By Mike Dunn

PHILADELPHIA (CBS) — The Philadelphia Parking Authority earlier this month launched a pilot program that lets motorcycle and scooter riders park for free at specially designated on-street spaces in center city.

The problem is, some enforcement officers didn’t get the message, and some riders have been getting tickets.

The Parking Authority’s test of new motorcycle and scooter parking rules runs through October.  In residential areas, the two-wheeled vehicles can be parked on the sidewalk.  In center city, riders can park for free in what are called “corrals” — designated on-streets spots where meters have been removed.

But Rick Dickson, deputy executive director of the PPA, says some riders were incorrectly ticketed because the enforcement officer didn’t know the new policy.

“Apparently in a very small number of cases, some (officers) did not get the message, and a couple of tickets were issued in error,” he acknowledges.

Dickson says the number of bad tickets was “less than five,” but members of the Motorcycle and Scooter Coalition of Philadelphia believe the problem is more widespread.

One member, Gabriella Shay, raised the issue to members of the Parking Authority board at the board’s meeting this morning (photo below).

“I’ve come across quite a few motorcycle and scooter riders who have been ticketed for ‘expired meter’ when there’s no meter on the parking spot,” she said.  “So it’s kind of frustrating.  We’re just a bit confused about how a lot of the PPA officers don’t know about this.  We’re wondering about the lack of communication.”


(The PPA board meets on July 30, 2014.  Photo by Mike Dunn)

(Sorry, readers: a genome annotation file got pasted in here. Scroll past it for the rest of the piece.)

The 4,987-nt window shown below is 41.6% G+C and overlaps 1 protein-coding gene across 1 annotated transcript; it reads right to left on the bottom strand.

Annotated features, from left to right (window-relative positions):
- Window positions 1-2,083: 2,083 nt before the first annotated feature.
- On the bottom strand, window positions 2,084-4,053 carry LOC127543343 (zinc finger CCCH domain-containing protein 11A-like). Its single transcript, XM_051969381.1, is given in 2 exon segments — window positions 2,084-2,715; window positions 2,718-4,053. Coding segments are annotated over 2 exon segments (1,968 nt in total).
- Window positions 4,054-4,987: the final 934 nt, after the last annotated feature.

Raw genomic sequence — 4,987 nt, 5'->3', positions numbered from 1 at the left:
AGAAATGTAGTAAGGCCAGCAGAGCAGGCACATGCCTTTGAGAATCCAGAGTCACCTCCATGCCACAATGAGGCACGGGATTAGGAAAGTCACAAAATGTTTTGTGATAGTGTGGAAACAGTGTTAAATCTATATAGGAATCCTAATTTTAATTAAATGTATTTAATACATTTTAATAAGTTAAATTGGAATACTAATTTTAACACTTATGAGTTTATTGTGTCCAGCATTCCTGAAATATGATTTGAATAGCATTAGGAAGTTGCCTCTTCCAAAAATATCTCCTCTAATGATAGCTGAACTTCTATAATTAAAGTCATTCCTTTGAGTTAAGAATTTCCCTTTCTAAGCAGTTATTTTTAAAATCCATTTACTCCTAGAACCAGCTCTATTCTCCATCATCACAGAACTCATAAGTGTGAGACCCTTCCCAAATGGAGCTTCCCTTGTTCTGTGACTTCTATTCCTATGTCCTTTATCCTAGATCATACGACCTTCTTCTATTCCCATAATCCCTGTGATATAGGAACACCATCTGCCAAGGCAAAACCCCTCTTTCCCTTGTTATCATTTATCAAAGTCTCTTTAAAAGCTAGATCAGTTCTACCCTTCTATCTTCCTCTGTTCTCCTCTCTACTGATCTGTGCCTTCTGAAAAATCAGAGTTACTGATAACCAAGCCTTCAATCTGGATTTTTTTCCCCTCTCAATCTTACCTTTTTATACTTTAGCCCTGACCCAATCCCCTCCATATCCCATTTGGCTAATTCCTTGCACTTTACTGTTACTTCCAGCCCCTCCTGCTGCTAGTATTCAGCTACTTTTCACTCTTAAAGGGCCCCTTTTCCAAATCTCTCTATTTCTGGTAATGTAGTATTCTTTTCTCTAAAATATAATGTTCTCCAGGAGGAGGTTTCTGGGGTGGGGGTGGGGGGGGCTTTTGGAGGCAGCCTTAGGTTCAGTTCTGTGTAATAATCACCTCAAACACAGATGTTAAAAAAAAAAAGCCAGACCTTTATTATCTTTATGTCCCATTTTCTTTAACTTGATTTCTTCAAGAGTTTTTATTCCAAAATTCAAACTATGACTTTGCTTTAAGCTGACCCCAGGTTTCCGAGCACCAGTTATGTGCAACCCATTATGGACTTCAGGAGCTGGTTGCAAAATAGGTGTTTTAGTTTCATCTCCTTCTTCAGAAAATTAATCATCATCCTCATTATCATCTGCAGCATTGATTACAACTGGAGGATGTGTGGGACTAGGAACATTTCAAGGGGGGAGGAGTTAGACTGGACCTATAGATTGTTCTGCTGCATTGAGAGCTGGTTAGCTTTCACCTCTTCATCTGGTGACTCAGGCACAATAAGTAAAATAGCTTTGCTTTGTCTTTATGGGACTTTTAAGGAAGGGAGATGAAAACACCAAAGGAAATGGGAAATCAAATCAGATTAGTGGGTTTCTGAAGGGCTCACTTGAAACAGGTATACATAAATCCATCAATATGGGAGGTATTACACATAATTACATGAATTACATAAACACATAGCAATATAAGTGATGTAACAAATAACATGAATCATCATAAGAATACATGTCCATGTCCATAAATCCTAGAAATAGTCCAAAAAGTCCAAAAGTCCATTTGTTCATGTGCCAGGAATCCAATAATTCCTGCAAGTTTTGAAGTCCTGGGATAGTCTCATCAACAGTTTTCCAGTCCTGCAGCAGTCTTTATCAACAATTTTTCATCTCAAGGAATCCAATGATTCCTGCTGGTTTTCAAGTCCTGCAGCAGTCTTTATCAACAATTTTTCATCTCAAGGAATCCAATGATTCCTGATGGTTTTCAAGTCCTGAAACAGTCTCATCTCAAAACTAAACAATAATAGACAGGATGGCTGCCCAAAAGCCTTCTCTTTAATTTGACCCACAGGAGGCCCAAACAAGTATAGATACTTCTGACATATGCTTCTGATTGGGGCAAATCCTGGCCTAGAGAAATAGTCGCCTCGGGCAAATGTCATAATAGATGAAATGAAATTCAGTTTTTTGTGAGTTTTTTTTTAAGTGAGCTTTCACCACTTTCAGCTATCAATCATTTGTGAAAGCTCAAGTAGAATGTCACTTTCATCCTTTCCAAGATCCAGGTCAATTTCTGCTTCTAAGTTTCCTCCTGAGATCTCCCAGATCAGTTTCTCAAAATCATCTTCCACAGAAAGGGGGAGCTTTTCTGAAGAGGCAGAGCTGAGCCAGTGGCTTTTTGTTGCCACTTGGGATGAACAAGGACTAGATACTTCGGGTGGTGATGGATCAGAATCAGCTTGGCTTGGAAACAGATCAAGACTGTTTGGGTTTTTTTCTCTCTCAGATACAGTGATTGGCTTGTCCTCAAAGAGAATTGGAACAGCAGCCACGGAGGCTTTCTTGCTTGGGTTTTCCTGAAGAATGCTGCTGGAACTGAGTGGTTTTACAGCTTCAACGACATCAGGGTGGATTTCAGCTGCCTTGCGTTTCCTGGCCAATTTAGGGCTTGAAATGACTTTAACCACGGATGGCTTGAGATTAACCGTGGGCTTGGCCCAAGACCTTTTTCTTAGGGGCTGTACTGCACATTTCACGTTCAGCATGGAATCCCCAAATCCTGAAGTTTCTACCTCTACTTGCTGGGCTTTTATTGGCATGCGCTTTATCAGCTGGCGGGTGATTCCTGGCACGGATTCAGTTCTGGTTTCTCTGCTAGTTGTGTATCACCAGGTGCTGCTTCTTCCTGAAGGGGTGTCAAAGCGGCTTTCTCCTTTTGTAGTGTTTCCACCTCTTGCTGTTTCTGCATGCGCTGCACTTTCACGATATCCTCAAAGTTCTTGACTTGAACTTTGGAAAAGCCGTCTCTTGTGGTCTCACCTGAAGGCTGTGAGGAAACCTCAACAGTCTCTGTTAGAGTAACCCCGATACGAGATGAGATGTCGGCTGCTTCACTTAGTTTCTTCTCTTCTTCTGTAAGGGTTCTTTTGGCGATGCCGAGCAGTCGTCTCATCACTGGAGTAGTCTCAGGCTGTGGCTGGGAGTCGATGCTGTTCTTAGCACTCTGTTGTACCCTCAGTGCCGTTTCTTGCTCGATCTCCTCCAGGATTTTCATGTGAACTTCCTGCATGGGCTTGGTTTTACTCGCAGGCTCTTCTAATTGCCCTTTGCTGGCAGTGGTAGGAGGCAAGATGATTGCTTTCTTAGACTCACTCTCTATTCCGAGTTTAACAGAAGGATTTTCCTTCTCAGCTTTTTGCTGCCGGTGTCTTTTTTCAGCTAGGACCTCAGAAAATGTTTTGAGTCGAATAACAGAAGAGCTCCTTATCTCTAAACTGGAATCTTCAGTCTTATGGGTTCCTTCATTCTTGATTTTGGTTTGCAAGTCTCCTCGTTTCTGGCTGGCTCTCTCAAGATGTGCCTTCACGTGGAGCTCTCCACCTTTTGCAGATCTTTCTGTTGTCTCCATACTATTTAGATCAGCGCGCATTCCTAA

(The PPA board meets on July 30, 2014. Photo by Mike Dunn)


Another member of the coalition who appeared before the board was Elizabeth Ray:

“Individual riders understandably are frustrated that there hasn’t been apparently enough communication to PPA officers on the ground that they shouldn’t be issuing tickets,” she said.

Dickson believes the word is finally getting out to enforcement officers, and that any such tickets will be canceled.

“We hope that the problem disappears completely,” he said today.  “While we’re in the process of implementing a new policy, there could be some people who don’t get the message right away.  But we have taken steps both to ensure that the tickets that were issued in error are being canceled, and that the enforcement officers get the information they need to correctly enforce those areas.”

Any motorcycle or scooter operator who believes he or she was incorrectly ticketed under the pilot program should call the PPA’s customer service office at 215-683-9728.  Officials say the cases will be reviewed and the tickets canceled if issued in error.


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